Observe the Night Sky. Before going to bed in the evening, stand outside (away from artificial light) and gaze at the night sky. Shift your focal awareness to a single star, then to a cluster, then to the galaxy above you.

Take a Stroll. This is not a goal-oriented, step-counting walk. Just a stroll. If you can go for 20 or 30 minutes, great! If not, even 5 minutes is better than not going at all. As you walk, just breathe and observe. Let any worries slip away with each exhalation.

Sit Outside. When was the last time you saw your own backyard or front porch? Or the park a few blocks away from home or the office? Get there–without the phone–and just be present. Just observe.

Grow a Garden. If you don’t have the space at your own home, consider a community supported garden plot or volunteer to work at a local farm (sometimes in exchange for products they grow). Get your hands in the dirt, breathe in the smell of the earth, and release your worries.

Whether you go paddleboarding, draw, color or paint outside, take a plein-aire art class, join a nature conservancy group and help clean the trails, take an agility class with your pet, or go to the beach or lake/pond, the point is to get outside and get your dose of nature.

And if you are finding it difficult to get moving to enjoy nature, you may benefit from a visit with your naturopath to see what can be done to get you moving again. You may also consider a visit with a physical therapist. They can assess and treat many conditions finding the root cause to pain and weakness, often avoiding the long-term use of pain medication by treating the problem at it’s source.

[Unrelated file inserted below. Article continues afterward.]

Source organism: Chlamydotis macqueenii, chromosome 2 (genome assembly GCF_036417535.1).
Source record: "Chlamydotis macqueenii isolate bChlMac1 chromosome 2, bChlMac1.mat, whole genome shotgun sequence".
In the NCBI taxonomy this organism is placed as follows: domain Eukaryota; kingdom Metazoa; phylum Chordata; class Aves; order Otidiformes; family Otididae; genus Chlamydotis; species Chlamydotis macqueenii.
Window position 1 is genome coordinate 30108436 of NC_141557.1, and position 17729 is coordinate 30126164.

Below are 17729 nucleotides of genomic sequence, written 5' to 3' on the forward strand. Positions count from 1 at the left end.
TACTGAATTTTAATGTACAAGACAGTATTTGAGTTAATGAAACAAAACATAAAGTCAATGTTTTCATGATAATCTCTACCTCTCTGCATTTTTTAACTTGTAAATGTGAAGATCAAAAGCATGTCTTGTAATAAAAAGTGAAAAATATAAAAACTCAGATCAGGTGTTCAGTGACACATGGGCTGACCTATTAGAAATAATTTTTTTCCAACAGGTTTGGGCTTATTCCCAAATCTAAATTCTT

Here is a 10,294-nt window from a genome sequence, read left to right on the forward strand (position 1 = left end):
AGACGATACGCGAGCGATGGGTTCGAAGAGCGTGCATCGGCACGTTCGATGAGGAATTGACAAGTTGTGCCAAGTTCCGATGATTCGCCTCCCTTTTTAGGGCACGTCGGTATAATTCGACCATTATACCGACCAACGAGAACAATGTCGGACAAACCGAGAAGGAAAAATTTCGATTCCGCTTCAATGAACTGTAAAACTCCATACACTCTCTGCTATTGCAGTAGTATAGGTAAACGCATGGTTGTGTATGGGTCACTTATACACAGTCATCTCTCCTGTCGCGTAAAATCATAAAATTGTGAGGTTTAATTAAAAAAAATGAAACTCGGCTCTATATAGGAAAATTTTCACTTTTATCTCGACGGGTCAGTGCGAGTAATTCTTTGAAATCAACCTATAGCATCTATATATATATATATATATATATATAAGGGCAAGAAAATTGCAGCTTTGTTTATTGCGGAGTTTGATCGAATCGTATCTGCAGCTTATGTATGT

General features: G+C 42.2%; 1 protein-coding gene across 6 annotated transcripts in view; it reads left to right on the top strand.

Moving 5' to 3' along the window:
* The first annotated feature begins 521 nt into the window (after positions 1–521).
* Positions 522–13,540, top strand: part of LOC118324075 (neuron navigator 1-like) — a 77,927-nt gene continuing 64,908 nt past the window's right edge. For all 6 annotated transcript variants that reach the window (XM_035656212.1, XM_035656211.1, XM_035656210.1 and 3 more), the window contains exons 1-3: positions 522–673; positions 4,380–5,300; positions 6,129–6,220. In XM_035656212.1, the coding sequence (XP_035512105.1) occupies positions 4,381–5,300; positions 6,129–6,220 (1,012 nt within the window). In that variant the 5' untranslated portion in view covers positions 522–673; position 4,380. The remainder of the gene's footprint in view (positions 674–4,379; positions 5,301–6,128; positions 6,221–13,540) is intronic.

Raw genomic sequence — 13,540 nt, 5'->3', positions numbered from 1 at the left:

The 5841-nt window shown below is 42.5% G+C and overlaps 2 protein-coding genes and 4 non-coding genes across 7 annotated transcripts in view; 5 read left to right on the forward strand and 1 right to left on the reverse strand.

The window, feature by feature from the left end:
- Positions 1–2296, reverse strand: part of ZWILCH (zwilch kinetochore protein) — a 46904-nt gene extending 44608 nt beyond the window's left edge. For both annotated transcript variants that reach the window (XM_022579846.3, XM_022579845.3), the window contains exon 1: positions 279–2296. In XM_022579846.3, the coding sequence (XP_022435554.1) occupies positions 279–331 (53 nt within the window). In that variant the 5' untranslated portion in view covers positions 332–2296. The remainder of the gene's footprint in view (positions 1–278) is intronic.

Schedule a risk-free 15-minute initial consultation with any of our clinicians.

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Warber, Sara L et al. “Addressing “Nature-Deficit Disorder: A Mixed Methods Pilot Study of Young Adults Attending a Wilderness Camp.” Evidence-based complementary and alternative medicine: eCAM vol. 2015 (2015): 651827. doi:10.1155/2015/651827.

Louv, R. (2005) Last Child in the Woods: Saving Our Children from Nature-Deficit Disorder. Chapel Hill, NC, USA: Algonquin Books of Chapel Hill.

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Wells N. M. “At home with nature: effects of ‘greenness’ on children’s cognitive functioning.” Environment and Behavior. 2000; 32(6):775–795. doi: 10.1177/00139160021972793.

Mayer, F. S., Frantz, C. M., Bruehlman-Senecal E., Dolliver K. “Why is nature beneficial?: the role of connectedness to nature.” Environment and Behavior. 2009; 41(5):607–643. doi: 10.1177/0013916508319745.

Irvine, K. N., Warber, S. L. “Greening healthcare: practicing as if the natural environment really mattered.” Alternative Therapies in Health and Medicine. 2002; 8(5):76–83

“How Wilderness Therapy Works: An Examination of the Wilderness Therapy Process to Treat Adolescents with Behavioral Problems and Addictions.” USDA Forest Service, 2000

Barton, J., and J. Pretty. “What Is the Best Dose of Nature and Green Exercise for Improving Mental Health? A Multi-Study Analysis.” Abstract. Environmental Science & Technology 44, no. 10 (May 15, 2010): 3947-3955.

Children and Nature Network:
National Environmental Education Foundation:
Project Nature Connect
Natural Attraction Ecology video:
Free Course in Natural Attraction Ecology http://www.ecopsych
Ecological Psychology Explained:
Benefits of Forest Bathing: